—And Jasinsky had only 6000 men to guard Lithuania against an army under Fersen, which Suworow had detached to gain possession of that duchy -Kosciusko, fearing that Jasinsky would be overpowered by Fersen, and knowing that inevitable destruction awaited him should that general be joined by Suworow, left Dombrowski with 4000 men to defend Great Poland against the Prussians, and marched, with 18,000 men, into Lithuania.
These movements brought the war to an issue.-_When Kosciusko was marching against Fersen, before he should have formed a junction with Suworow, that general anticipated his design, and advanced to give him battle. I But enthusiastic valour was here robbed of its reward by treachery. General Poninsky, who was posted with a body of troops to guard the passage of the Vistula, suffered the enemy to pass, and disobeyed his general's orders to rejoin the army. Kosciusko's troops, however, fought with signal. bravery, and repulsed the Russians in two attacks.The advantage was evidently on the side of the Poles. But, to render their victory complete, they abandoned their strong position, which alone could enable them to support themselves against a far superior force, and attacked the Russians, The battle then was renewed with redoubled fury. At length, the Russians succeeded in throwing their enemy into confusion: general disorder ensued: the desperate valour of the Polish troops was in vain opposed to the superior strength and discipline of the Russians: The route became complete. Kosciusko, who had been in the thickest of the battle, had three horses killed under him, and had been severely wounded with a
lance, | October 10.
s Segur. 3. 157.
lance, was, at last, brought to the ground by the stroke of a sabre.-In
Notwithstanding the patriots did honour to themselves by this resolute behaviour during their declining fortunes, yet they were continually weakened by defeat, and the contest now hastened to a conclusion.-Suworow, who had obtained a complete victory over a division of the patriot army at Brzesc, in Great Poland, a few days before Kosciusko's defeat, ' being freed from any force which merited his regard on the side of Lithuania, advanced with the grand army to the neighbourhood of Warsaw, and was there joined by the armies which had acted separately under generals Fersen, Durnfeld, and Denisow.
Their forces being assembled, it was determined to attack the suburb of Prague, where the chief army of the patriots was in garrison. This suburb, which is separated from Warsaw by a bridge over the Vistula, was guarded by a double intrenchment; the garrison amounted to above 10,000 men, and their forts and batteries were mounted with above 100 pieces of artillery.—The Russians, formed into seven columns, stormed the Polish intrenchments by night, t sabre in hand; and, climbing the enemy's lines, they made their assaults in the different quarters so unexpectedly, and with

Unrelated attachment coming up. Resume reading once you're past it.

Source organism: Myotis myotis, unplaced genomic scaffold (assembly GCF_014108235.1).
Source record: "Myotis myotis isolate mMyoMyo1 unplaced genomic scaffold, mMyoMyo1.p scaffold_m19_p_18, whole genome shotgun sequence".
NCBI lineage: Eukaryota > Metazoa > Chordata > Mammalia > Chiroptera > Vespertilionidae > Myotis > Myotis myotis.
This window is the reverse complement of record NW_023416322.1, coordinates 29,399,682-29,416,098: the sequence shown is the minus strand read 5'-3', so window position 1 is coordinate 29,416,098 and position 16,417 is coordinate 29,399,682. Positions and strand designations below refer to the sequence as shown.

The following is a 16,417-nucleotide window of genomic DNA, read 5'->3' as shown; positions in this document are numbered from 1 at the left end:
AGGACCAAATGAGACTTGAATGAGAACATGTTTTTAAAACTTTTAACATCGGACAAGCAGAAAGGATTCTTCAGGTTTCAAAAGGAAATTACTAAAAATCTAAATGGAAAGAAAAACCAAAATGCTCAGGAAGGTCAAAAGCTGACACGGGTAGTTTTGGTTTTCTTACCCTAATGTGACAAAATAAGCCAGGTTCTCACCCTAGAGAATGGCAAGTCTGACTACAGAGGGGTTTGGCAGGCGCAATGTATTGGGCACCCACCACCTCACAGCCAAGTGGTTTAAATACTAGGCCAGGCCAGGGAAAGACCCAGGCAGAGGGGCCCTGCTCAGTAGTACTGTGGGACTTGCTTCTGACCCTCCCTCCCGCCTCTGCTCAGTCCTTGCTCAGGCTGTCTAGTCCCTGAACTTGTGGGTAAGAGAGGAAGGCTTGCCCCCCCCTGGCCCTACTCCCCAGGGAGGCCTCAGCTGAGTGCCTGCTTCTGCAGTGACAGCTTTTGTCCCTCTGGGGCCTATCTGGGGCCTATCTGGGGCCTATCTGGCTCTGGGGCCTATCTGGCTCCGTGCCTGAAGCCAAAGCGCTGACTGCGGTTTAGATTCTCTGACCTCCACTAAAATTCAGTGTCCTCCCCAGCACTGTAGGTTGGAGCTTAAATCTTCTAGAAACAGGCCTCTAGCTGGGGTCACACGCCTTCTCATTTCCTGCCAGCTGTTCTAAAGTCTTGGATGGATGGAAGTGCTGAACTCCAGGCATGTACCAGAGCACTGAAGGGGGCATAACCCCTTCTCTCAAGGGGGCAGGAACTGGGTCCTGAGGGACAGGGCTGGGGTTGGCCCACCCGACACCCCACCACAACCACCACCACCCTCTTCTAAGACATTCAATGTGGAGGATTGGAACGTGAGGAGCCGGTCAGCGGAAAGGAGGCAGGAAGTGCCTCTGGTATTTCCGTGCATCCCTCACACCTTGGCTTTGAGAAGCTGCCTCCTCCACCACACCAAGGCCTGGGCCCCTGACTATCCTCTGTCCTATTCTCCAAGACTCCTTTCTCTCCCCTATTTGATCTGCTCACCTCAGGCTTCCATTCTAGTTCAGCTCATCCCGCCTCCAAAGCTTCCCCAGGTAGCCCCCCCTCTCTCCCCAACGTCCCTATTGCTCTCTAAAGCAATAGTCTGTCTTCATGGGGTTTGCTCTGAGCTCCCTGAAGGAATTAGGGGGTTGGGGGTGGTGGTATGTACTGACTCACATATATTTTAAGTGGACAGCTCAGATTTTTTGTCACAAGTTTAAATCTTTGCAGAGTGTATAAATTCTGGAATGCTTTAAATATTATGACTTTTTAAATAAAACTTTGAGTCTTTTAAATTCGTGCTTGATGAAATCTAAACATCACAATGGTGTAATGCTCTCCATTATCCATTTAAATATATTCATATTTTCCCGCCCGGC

such | September 19.
+ November 4. Segur. 158. History of Poland. 486.
1 Life of Suworow. 2. 234.
such impetuosity, that the garrison were driven from their redoubts behind their inner intrenchments.—The Poles fought with the furiousness which rage inspired, till absolutely borne down by numbers. Attempting a retreat by the bridge, they were there intercepted. The general's orders being, to give no quarter, a carnage ensued, which was not interrupted till 5000 men were slain or drowned in the Vistula, and the remainder of the garrison were taken prisoners.—Let the reader image to himself the mournful consternation which prevailed in the city of Warsaw, when returning day presented to the citizens these dreadful scenes of bloodshed. And then let him, if possible, stretch his imagination still further, and conceive what their feelings must have been when, after an intermission for the sake of pillage, the work of slaughter was resumed: when the suburbs were fired; and their ears were pierced with the dying shrieks of men, women, and children, several thousands of whom fell victims to the serocious barbarity of the Russians, sharpened by the remembrance of the sufferings of their fellow-soldiers at Warsaw in the beginning of the campaign. It is painful to relate actions which reflect disgrace on human nature: but truth demands that they be not repressed: and may the God of mercy grant that the abhorrence excited towards the inhuman perpetrators, and the odium which they brought on the arch-murderer, by whose orders they were sanctioned, and those who were accessory to his guilt, mạy serve as a lesson to future ages, and deter men from the repetition of such detestable crimes.*
* Among these accessories we may reckon those who heaped on him honours and emoluments as the reward of his actions in this campaign. "The unexampled promptitude of this expedition," says the writer of his Memoirs," was appreciated, as it deserved, at Petersburg. The empress 56 wrote herself to Suworow, to announce to him his well-earned advancement to the rank of field. 66 marshal. But he, ever faithful to his religious principles, did not receive his new dignity till " he had demanded the benediction of the church.'.
« On the eve of this ceremony an extraordinary messenger arrived from Berlin, who brought 66 him, as a testimony of the particular esteem of his Prussian majesty, the order of the red " and black eagle.
6 In a short time after, the emperor sent him his portrait enriched with diamonds, which were “ estimated at fifty thousand crowns; and the jewels that ornamented his batoon of field-marshal, " were considered as of equal value.
66 The empress also presented him with an estate of seven thousand peasants of both sexes, in " the district of Kobin, the scene of the first battle he gained in the course of this campaign." Suworow's Campaigns. 2. 360.
Segur, 3. 161. Hist, of Poland. 492.